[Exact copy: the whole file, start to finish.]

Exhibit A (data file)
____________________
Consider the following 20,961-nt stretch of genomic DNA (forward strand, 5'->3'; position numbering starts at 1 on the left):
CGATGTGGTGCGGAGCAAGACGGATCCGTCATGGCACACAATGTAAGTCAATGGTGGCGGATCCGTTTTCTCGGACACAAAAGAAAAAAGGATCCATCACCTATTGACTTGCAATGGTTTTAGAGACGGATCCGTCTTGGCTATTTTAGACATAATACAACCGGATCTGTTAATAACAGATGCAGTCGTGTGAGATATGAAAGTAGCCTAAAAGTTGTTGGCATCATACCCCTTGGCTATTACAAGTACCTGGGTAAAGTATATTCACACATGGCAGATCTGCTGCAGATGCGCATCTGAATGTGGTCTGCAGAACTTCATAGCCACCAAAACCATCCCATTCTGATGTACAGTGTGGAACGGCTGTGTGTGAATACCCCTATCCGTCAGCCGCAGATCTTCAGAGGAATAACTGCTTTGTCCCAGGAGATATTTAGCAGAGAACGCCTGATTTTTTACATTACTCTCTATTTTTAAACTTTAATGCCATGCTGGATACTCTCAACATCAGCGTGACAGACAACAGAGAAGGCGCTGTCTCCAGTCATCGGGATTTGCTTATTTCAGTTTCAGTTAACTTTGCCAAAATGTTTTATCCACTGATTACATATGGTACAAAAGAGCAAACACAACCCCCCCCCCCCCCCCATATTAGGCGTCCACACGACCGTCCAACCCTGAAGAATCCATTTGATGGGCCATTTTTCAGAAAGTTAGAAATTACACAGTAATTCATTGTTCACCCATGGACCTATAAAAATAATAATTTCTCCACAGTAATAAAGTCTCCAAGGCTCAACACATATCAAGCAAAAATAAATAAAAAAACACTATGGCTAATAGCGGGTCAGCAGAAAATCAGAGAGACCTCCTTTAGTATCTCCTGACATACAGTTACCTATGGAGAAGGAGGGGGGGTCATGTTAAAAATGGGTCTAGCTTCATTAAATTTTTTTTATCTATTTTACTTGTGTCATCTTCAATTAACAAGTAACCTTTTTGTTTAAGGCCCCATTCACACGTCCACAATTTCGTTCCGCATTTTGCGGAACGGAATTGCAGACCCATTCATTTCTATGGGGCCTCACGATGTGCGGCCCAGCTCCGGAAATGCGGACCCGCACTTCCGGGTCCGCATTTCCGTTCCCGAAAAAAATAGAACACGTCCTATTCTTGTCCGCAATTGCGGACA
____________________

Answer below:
Consider the following 20,961-nt stretch of genomic DNA (forward strand, 5'->3'; position numbering starts at 1 on the left):
CGATGTGGTGCGGAGCAAGACGGATCCGTCATGGCACACAATGTAAGTCAATGGTGGCGGATCCGTTTTCTCGGACACAAAAGAAAAAAGGATCCATCACCTATTGACTTGCAATGGTTTTAGAGACGGATCCGTCTTGGCTATTTTAGACATAATACAACCGGATCTGTTAATAACAGATGCAGTCGTGTGAGATATGAAAGTAGCCTAAAAGTTGTTGGCATCATACCCCTTGGCTATTACAAGTACCTGGGTAAAGTATATTCACACATGGCAGATCTGCTGCAGATGCGCATCTGAATGTGGTCTGCAGAACTTCATAGCCACCAAAACCATCCCATTCTGATGTACAGTGTGGAACGGCTGTGTGTGAATACCCCTATCCGTCAGCCGCAGATCTTCAGAGGAATAACTGCTTTGTCCCAGGAGATATTTAGCAGAGAACGCCTGATTTTTTACATTACTCTCTATTTTTAAACTTTAATGCCATGCTGGATACTCTCAACATCAGCGTGACAGACAACAGAGAAGGCGCTGTCTCCAGTCATCGGGATTTGCTTATTTCAGTTTCAGTTAACTTTGCCAAAATGTTTTATCCACTGATTACATATGGTACAAAAGAGCAAACACAACCCCCCCCCCCCCCCCATATTAGGCGTCCACACGACCGTCCAACCCTGAAGAATCCATTTGATGGGCCATTTTTCAGAAAGTTAGAAATTACACAGTAATTCATTGTTCACCCATGGACCTATAAAAATAATAATTTCTCCACAGTAATAAAGTCTCCAAGGCTCAACACATATCAAGCAAAAATAAATAAAAAAACACTATGGCTAATAGCGGGTCAGCAGAAAATCAGAGAGACCTCCTTTAGTATCTCCTGACATACAGTTACCTATGGAGAAGGAGGGGGGGTCATGTTAAAAATGGGTCTAGCTTCATTAAATTTTTTTTATCTATTTTACTTGTGTCATCTTCAATTAACAAGTAACCTTTTTGTTTAAGGCCCCATTCACACGTCCACAATTTCGTTCCGCATTTTGCGGAACGGAATTGCAGACCCATTCATTTCTATGGGGCCTCACGATGTGCGGCCCAGCTCCGGAAATGCGGACCCGCACTTCCGGGTCCGCATTTCCGTTCCCGAAAAAAATAGAACACGTCCTATTCTTGTCCGCAATTGCGGACA